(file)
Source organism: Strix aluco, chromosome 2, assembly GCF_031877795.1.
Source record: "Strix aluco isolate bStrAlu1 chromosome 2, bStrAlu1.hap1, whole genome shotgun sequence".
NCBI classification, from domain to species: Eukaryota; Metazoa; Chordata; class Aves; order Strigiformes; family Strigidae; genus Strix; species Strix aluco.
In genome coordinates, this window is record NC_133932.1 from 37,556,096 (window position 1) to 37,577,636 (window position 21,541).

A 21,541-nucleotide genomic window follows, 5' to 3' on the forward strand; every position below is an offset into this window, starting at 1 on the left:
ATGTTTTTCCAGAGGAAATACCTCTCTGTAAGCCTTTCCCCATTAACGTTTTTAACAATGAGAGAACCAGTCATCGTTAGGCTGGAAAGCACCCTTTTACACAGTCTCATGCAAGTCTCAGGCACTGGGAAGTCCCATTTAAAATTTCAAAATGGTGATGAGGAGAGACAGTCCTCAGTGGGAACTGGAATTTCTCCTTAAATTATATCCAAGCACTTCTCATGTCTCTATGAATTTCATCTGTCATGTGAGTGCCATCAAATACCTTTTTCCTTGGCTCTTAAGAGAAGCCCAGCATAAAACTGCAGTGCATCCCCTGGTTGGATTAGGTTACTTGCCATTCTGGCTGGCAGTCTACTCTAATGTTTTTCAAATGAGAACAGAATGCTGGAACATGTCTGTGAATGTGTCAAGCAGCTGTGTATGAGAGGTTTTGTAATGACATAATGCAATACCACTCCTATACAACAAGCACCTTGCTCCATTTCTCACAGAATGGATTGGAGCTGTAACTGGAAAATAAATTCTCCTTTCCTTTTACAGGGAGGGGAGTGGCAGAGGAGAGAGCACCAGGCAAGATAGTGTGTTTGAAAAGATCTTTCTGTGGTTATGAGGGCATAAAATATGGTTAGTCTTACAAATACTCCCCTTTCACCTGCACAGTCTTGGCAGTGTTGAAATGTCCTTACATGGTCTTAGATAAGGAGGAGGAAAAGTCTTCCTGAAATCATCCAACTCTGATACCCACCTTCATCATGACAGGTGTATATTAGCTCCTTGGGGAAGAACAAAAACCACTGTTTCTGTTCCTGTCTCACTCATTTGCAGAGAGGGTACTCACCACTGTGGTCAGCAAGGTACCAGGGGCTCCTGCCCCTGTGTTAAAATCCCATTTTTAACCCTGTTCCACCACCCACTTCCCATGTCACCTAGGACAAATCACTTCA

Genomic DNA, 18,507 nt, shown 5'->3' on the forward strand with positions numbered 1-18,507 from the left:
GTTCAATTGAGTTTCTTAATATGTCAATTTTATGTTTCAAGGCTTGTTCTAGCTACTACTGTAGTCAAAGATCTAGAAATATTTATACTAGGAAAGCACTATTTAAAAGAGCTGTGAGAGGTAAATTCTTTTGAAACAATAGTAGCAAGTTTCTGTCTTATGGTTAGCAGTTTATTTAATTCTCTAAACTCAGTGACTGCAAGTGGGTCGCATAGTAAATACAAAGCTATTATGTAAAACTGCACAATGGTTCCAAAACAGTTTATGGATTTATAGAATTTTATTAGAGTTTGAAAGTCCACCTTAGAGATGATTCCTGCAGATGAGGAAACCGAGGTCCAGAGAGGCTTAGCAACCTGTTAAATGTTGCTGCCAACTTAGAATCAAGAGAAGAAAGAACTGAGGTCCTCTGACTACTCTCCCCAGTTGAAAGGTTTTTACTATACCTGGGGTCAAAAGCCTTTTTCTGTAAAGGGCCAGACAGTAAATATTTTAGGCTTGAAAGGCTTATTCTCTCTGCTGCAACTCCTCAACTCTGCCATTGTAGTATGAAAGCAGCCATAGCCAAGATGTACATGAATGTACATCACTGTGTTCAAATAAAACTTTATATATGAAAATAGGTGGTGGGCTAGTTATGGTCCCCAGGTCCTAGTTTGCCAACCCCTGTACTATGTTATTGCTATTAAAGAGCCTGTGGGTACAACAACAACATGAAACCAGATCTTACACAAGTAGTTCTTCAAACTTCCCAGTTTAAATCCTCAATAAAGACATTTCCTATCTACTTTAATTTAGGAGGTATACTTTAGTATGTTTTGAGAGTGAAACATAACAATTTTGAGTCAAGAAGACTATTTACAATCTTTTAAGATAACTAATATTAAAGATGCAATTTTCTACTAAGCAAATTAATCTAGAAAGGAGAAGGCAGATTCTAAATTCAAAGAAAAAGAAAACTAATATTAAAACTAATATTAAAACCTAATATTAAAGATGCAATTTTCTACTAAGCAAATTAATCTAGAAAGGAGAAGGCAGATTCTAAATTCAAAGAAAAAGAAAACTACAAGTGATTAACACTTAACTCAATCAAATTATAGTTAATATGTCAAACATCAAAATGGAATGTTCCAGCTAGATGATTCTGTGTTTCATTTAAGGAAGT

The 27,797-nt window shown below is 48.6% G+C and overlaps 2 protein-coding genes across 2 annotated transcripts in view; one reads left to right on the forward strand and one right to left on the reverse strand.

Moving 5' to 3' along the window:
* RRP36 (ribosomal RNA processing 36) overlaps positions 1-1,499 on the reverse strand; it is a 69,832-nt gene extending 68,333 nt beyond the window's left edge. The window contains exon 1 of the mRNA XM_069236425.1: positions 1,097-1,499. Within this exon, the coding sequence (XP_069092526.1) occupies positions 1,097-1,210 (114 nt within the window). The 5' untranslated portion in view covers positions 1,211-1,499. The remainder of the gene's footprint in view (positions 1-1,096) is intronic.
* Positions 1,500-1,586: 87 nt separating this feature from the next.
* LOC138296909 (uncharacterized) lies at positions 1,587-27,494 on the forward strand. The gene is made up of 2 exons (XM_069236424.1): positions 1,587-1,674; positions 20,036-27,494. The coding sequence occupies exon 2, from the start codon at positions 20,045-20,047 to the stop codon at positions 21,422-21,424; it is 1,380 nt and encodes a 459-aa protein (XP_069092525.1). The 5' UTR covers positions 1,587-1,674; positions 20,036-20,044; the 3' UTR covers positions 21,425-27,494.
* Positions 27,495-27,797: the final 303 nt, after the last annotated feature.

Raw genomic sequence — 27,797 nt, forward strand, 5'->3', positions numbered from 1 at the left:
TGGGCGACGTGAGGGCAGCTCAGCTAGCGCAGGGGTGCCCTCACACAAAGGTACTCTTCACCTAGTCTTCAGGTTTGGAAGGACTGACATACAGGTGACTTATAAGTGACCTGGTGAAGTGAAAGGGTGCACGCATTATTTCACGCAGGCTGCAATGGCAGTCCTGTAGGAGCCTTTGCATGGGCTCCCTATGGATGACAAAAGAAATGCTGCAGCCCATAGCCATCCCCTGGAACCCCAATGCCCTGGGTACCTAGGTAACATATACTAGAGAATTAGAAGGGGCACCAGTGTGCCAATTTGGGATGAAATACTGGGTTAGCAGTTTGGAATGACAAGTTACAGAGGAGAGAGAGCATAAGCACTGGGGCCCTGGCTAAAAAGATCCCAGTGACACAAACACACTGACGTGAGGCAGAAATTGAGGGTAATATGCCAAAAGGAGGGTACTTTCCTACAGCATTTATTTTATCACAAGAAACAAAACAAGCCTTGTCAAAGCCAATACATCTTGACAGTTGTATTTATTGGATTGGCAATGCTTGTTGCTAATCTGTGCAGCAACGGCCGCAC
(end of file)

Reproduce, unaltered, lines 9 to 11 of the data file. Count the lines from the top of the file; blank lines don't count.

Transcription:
The 27,797-nt window shown below is 48.6% G+C and overlaps 2 protein-coding genes across 2 annotated transcripts in view; one reads left to right on the forward strand and one right to left on the reverse strand.

Moving 5' to 3' along the window:
* RRP36 (ribosomal RNA processing 36) overlaps positions 1-1,499 on the reverse strand; it is a 69,832-nt gene extending 68,333 nt beyond the window's left edge. The window contains exon 1 of the mRNA XM_069236425.1: positions 1,097-1,499. Within this exon, the coding sequence (XP_069092526.1) occupies positions 1,097-1,210 (114 nt within the window). The 5' untranslated portion in view covers positions 1,211-1,499. The remainder of the gene's footprint in view (positions 1-1,096) is intronic.